Detroit City FC, the Hamtramck-based soccer team with a rabid following, had big plans this year to transition to a professional league after seven years as an amateur club.
They were set to play a round robin playoff against teams that would be part of its professional league’s eastern division. But that tournament, dubbed The Founders Cup, was cancelled and a new tournament launched with different teams. Crain’s Detroit Business also reported that there was some additional uncertainty because the club was still looking for a wealthy investor to buy into the team—a requirement to become a professional club.
Now, however, it’s really official: DCFC will turn pro next year. It’s one of three clubs joining the National Independent Soccer Association (NISA), along with Chattanooga FC and Oakland Roots SC.
“These clubs truly represent their communities and are proof the open system for soccer is the best way forward,” NISA commissioner John Prutch said in a release. “Each has built their support the correct way and that support will sustain them and NISA for years to come.”
NISA, launched in 2019, has teams from all over the country. DCFC starts league matches in 2020 and is the only Midwest team.
As part of joining the league, DCFC players will now receive salaries. There will also be more matches each year, and they’ll be played on a regular schedule.
In a post on DCFC’s website, co-owner Sean Mann wrote that this “next chapter” won’t result in a diluted fan experience.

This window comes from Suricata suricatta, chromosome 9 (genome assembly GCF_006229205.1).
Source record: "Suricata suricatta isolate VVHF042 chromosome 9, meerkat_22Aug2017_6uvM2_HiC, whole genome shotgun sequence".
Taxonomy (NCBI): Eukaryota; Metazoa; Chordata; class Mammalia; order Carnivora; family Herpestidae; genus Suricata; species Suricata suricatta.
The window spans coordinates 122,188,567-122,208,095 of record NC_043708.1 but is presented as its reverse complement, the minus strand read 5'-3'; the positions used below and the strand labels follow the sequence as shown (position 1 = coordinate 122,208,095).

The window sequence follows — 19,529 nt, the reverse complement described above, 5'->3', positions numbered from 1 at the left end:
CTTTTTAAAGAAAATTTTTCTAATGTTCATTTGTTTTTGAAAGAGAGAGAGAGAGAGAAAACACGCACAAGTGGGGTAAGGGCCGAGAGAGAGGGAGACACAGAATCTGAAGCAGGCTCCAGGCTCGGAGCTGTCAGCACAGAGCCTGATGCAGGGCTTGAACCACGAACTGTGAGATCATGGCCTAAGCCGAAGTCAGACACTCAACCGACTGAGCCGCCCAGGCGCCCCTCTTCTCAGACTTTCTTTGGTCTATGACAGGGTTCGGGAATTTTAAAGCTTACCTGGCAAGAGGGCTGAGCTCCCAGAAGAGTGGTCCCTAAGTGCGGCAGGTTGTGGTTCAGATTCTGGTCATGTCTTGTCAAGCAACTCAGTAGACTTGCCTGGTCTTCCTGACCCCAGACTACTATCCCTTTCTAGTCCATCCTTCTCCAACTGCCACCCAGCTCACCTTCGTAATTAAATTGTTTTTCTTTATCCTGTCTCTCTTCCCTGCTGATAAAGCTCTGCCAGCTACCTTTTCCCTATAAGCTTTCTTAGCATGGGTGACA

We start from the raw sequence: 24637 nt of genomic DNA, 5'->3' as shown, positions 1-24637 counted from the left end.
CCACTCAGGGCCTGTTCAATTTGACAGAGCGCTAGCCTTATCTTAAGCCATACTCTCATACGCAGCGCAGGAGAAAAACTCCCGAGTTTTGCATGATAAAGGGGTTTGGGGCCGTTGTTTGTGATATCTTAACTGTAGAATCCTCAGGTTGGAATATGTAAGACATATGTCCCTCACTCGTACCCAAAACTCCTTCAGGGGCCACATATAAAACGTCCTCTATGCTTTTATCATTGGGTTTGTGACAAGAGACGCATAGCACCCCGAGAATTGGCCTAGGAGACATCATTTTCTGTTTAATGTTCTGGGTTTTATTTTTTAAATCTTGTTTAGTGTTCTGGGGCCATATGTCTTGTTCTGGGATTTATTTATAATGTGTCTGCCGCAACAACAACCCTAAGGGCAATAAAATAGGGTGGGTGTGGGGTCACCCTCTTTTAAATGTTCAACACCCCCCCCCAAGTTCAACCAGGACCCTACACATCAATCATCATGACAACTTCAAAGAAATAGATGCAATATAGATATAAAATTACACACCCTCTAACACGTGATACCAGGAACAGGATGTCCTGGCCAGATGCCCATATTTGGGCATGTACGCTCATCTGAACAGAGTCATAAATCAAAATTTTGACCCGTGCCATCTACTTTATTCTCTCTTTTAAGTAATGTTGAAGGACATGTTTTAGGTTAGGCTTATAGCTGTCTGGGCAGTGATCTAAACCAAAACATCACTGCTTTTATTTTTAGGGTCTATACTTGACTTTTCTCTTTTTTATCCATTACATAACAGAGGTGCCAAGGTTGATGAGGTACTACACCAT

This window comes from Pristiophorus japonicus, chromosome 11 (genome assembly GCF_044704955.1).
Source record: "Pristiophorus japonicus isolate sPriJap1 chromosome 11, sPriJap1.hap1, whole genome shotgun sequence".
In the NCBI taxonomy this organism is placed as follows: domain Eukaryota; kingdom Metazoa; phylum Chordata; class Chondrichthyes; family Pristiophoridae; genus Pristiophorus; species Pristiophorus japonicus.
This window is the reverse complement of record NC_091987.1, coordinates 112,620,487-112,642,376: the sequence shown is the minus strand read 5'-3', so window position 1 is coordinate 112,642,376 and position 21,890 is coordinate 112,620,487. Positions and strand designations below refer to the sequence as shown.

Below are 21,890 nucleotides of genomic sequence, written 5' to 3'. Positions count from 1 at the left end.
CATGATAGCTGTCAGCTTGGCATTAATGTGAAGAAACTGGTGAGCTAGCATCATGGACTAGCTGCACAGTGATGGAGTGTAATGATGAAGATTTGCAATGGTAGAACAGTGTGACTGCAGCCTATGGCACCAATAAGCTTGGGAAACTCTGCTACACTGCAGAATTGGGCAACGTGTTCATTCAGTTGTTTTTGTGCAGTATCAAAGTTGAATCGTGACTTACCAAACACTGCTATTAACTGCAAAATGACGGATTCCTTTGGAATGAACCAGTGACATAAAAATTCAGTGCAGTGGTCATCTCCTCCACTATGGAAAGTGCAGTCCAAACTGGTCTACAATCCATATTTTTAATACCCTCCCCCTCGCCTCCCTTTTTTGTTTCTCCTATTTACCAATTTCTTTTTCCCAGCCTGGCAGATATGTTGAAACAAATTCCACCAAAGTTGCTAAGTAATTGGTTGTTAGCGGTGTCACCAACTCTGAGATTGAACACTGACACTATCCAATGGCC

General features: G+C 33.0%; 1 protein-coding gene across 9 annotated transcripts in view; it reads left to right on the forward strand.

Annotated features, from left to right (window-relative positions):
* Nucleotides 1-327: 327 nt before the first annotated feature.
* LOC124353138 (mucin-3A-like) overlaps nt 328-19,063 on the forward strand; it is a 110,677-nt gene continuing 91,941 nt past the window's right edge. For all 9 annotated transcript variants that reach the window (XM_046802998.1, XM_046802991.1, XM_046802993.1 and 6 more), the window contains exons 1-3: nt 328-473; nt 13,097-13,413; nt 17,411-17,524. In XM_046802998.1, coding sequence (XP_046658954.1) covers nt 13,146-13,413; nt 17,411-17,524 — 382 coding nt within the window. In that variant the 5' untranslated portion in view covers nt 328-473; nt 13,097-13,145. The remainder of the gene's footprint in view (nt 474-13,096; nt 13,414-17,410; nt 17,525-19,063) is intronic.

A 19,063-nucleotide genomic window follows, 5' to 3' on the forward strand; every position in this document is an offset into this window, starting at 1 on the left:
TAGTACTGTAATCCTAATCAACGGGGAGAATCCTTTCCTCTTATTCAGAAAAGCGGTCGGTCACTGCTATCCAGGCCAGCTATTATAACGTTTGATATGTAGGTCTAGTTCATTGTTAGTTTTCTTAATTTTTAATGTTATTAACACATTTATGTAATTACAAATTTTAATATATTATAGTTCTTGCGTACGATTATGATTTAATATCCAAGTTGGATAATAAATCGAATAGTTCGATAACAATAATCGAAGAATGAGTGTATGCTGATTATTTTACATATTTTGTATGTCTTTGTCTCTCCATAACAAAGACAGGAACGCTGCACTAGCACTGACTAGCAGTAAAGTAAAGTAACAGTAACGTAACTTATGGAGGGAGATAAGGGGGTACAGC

With this move, you won’t see increases in ticket prices, but you will see players that are able to commit full-time to the club and sport, and compensated appropriately for their talents. You won’t see any massive investment in the club from some anonymous overseas investment group, but you will see continual updates and improvements at Keyworth and the Fieldhouse as we strive to build on the best matchday experience in America. We probably won’t sign any former stars that were once on the cover of FIFA, but you are going to see a roster of players representing the city we love with pride, on a national platform week in and week out.
Though it didn’t secure an outside investor, the club changed the ownership stake of its members to conform to league requirements. The club also said it’s still open to outside investment.
DCFC’s rise has been impressive. In 2016, the club moved to Keyworth Stadium in Hamtramck after raising over $740,000 in community investment. It’s grown in attendance every year and averaged around 6,000 fans per game in 2018. Box seats were added to the stadium this year, and it now has a capacity of nearly 8,000.